The 477th never entered combat because its commander, Colonel Robert E. Selway, was so bigoted that he drove more than 100 of the Black officers in his unit to mutiny. It was not that the Tuskegee Airmen were not capable of performing the medium bomber mission, it was that Selway who ran the 477th as a promotion mill for White aviators, would not associate socially with the Blacks in his unit (and by setting this negative example discouraged any other White from doing the same), denied the 477th the ideal conditions for training by moving the unit to an undesirable location, and segregated the men illegally. This last act provoked mutinous reaction from the Black aviators.
Selway reserved command of all four squadrons in the 477th for Whites, despite the fact that many of the Black veterans of the combat in Europe had more flying time and combat experience than some of the White commanders. It was until February that Selway had as many as 200 men in his Group, and this number included the first contingent of Black enlisted technicians. By 5 May 1944, 175 officers were assigned to the 477th out of an authorized strength of 290. The most acute shortages were in the navigator and navigator - bombardier specialties
On that same day Selway, without any advance notice to his men, ordered that people of the 477th to board trains to move to an unknown location, Selway concerned about race tensions in Detroit that had never affected his unit and despite the pressures of preparing a unit that he would lead into combat, moved the unit to Godman Army Air Field near Fort Knox, Kentucky. This base was completely inadequate for the 477th. Selfridge had four times more hanger space than Godman, seven times the acreage, five times the aviation gasoline capacity, more runways, and better flying weather. More to the point, Godman could not house the entire group at one time because it had inadequate apron and hanger space. It was a bad move and it was done for racial reasons. It seriously delayed the 477th training program and damaged morale.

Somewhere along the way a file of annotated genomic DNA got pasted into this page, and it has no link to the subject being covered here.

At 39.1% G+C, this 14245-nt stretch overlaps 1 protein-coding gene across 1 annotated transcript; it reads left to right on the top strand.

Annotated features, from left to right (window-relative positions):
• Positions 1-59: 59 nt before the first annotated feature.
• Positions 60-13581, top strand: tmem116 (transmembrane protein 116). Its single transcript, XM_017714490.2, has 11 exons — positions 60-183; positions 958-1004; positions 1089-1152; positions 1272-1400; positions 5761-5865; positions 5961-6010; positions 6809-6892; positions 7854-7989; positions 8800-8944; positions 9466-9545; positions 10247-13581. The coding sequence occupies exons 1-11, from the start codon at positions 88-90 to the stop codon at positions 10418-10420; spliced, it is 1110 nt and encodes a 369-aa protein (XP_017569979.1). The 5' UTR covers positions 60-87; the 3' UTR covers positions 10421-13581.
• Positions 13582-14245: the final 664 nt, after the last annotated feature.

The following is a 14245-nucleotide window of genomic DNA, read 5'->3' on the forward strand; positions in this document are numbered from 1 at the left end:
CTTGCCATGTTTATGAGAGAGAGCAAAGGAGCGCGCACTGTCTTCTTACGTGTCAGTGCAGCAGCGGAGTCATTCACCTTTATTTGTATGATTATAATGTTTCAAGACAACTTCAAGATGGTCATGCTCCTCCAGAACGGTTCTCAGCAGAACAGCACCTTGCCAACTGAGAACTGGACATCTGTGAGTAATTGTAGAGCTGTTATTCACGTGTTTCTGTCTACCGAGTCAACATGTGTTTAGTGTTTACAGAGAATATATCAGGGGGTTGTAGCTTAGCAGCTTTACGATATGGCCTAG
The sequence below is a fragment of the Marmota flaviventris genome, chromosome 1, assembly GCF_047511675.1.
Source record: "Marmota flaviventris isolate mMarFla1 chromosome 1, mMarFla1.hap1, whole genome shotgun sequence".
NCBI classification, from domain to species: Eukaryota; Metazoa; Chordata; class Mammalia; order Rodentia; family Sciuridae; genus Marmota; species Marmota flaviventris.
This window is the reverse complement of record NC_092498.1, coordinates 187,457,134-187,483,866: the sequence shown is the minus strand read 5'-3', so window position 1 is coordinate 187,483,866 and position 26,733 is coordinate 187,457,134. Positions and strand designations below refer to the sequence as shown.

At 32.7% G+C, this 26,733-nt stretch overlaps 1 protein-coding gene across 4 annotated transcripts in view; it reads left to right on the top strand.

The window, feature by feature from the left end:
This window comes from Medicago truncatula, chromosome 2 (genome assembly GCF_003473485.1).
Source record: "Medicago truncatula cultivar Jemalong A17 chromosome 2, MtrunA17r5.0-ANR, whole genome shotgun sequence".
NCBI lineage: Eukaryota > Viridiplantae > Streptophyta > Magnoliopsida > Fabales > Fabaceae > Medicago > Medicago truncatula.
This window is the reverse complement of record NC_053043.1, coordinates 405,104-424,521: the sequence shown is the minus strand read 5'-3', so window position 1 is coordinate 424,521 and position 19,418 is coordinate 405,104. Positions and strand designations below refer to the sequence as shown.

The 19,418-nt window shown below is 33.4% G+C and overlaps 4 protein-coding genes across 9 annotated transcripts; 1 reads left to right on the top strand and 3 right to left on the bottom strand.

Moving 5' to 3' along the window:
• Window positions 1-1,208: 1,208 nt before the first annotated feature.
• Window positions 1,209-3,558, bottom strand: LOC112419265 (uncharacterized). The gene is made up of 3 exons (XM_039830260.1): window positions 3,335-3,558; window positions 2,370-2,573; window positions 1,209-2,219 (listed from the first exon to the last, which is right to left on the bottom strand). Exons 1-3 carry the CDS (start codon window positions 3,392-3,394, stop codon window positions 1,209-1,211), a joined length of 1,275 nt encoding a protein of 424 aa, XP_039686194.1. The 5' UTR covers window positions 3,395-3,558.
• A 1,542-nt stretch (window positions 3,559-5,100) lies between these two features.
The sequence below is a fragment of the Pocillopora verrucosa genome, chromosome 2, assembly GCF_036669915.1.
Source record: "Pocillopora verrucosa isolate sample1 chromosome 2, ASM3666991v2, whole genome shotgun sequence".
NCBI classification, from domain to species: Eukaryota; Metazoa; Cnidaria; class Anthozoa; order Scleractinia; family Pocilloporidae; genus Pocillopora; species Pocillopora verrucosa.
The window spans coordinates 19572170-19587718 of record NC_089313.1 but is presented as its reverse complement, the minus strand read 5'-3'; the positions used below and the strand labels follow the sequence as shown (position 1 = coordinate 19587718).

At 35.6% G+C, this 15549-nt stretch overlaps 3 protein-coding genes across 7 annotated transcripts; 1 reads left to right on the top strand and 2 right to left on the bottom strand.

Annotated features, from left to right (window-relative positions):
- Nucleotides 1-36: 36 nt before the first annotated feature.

Although the 477th was authorized 128 navigators and navigator-bombardiers, by 14 October 1944, more than nine months into the program, only 23 had arrived and only half of the authorized 176 pilots had been assigned. The air crews constantly repeated routine proficiency missions, but could undertake no combat crew training. This fact lowered morale. The 477th meanwhile had an exceptional safety record. Their first aircraft accident, a landing mishap during a squall, came after the 14,000 flying hour mark. General Hunter twice commended the unit for its "exceptionally low accident rate." Between mid October and mid-January 1945, 84 new bombardiers and 60 new pilots arrived, but the unit was not fully manned and the bombardiers ere only partly trained. By mid-January, despite the fact that the 477th was not fully manned, combat crew training began. But then the winter weather closed in and flyable hours were reduced by 60 percent. Despite the poor flying weather, the unit in its first year accumulated 17, 875 flying hours with two minor accidents, neither attributable to crew error.